Tuesday November 15 4 PM
Speaker: Dr. Holly A. Stretz (Tennessee Technological University)
Title: Nanoparticle Patterning in Hydrogels and Other Nanomagic
The use of hydrogels and electrophoresis for bio-separations is a relatively mature technology, useful because it is inexpensive to operate and has an established infrastructure within the field of medical diagnostic laboratories. There are a number of difficulties associated with use of this technology in separations of proteins however, including poor handling characteristics of the gel, poor shelf life, and the likelihood of poor separation given the complexity of many biological samples. The technology simply does not offer much in the way of tunability, responsiveness, or in-situ customization to accommodate the realities of protein separations.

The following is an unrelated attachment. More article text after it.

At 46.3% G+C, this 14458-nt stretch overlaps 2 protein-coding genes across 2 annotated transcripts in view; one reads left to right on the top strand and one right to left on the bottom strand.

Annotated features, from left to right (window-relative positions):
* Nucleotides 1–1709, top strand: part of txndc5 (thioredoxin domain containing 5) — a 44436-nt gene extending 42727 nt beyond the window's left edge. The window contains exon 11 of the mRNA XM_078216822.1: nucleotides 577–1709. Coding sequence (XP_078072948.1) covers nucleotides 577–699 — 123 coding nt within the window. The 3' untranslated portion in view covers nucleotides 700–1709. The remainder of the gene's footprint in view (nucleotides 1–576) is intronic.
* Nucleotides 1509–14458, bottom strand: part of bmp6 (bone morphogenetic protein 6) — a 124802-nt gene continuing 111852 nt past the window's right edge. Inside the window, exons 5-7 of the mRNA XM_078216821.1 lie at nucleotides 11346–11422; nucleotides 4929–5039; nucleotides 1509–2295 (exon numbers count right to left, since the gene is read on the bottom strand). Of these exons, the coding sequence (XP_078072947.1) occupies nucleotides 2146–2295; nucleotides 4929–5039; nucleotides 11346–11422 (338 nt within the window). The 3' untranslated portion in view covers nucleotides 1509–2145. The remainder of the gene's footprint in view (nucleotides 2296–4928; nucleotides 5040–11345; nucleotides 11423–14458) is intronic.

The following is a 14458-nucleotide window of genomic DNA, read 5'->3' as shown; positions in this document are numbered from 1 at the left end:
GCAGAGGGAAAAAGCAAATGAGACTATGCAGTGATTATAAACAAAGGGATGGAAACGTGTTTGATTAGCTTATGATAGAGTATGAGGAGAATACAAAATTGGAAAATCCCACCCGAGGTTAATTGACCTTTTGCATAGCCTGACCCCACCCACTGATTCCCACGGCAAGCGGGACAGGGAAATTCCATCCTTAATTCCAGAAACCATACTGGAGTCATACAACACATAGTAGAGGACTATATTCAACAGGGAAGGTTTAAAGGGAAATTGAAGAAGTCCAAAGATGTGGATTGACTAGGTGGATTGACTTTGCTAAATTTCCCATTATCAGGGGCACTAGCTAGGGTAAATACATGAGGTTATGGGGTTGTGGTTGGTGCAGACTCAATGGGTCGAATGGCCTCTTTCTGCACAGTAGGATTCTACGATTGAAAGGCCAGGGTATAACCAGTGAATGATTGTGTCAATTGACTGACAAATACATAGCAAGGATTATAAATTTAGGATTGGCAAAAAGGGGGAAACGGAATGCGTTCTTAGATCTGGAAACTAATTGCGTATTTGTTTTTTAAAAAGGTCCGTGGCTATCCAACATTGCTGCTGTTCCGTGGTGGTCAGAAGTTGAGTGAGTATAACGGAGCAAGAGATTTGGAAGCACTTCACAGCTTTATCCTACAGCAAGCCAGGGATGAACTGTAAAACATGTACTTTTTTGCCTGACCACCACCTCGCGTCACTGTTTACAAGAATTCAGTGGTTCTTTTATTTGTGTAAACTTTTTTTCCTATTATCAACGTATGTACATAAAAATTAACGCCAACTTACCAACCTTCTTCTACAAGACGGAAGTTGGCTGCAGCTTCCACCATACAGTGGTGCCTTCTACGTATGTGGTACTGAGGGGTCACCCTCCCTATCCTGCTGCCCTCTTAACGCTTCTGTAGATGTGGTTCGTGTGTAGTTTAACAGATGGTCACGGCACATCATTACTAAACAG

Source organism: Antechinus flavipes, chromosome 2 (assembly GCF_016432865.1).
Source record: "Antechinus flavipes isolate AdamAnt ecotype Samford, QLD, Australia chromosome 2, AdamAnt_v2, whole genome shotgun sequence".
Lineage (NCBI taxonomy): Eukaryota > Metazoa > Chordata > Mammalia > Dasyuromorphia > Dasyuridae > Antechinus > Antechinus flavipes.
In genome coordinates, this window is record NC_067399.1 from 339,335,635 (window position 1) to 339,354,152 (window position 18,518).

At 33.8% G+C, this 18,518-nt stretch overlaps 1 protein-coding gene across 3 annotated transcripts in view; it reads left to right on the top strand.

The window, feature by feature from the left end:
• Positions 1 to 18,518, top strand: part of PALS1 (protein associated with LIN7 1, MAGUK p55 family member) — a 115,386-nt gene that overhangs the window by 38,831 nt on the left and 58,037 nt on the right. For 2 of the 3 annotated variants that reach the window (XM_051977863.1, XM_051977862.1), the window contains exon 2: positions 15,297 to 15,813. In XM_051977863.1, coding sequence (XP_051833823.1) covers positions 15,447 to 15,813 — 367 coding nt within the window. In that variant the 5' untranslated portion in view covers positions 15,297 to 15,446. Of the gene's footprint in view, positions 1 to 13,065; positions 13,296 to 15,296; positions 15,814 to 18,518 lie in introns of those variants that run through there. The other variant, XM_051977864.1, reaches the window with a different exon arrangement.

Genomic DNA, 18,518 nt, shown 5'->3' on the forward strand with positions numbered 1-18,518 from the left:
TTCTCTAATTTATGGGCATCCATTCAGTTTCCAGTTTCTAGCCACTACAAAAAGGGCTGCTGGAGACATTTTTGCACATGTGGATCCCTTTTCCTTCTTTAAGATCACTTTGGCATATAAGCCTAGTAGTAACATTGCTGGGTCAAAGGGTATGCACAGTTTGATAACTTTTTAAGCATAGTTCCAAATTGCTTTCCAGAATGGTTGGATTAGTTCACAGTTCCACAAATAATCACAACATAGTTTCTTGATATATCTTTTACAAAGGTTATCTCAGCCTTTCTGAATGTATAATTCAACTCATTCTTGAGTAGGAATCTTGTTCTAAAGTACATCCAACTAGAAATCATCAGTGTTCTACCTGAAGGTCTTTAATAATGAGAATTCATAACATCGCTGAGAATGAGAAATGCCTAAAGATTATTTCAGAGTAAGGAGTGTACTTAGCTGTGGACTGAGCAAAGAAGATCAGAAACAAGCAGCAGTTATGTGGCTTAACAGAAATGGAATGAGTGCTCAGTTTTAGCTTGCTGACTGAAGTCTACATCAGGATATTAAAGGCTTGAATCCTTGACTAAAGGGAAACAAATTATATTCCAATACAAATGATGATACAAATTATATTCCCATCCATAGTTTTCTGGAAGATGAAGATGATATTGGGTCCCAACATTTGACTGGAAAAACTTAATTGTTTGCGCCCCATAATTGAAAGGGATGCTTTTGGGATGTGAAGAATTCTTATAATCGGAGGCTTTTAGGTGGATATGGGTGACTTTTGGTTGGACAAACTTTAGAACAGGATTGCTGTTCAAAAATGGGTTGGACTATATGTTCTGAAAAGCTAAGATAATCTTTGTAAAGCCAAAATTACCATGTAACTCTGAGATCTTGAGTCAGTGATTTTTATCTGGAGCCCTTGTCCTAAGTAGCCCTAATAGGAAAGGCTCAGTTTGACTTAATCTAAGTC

Typical hydrogels used for protein separations consist of a polymer, in many cases polyacrylamide, formed into “cells” in water with no reinforcement. Nanocomposite hydrogels formed with a Montmorillonite (MMT) dispersed phase are well known to increase the strength of hydrogels, as reported extensively by Haraguchi et a. The question is can these novel materials then produce unique interactions with proteins ? Computational techniques have shown that nanochannels in particular can produce unique environments for protein separation. A composite hydrogel with a well-dispersed anistropic nanofiller can produce nanochannel-type morphology, although the composite hydrogel is an example of a sequenced array of nanochannels as opposed to a single nanochannel. Furthermore, with careful formulation the nano-morphology of the hydrogel has potential for being morphologically responsive or tunable. We present early work demonstrating formation and characterization and novel protein separations for this new class of hydrogels. We will also discuss useful transport models which match experimental protein mobility studies for certain electrophoretic flow regime. Further, the implications are that tunable morphologies/hierarchal nanoparticle patterning can impact diverse applications such as organophotovoltaics and current sensors.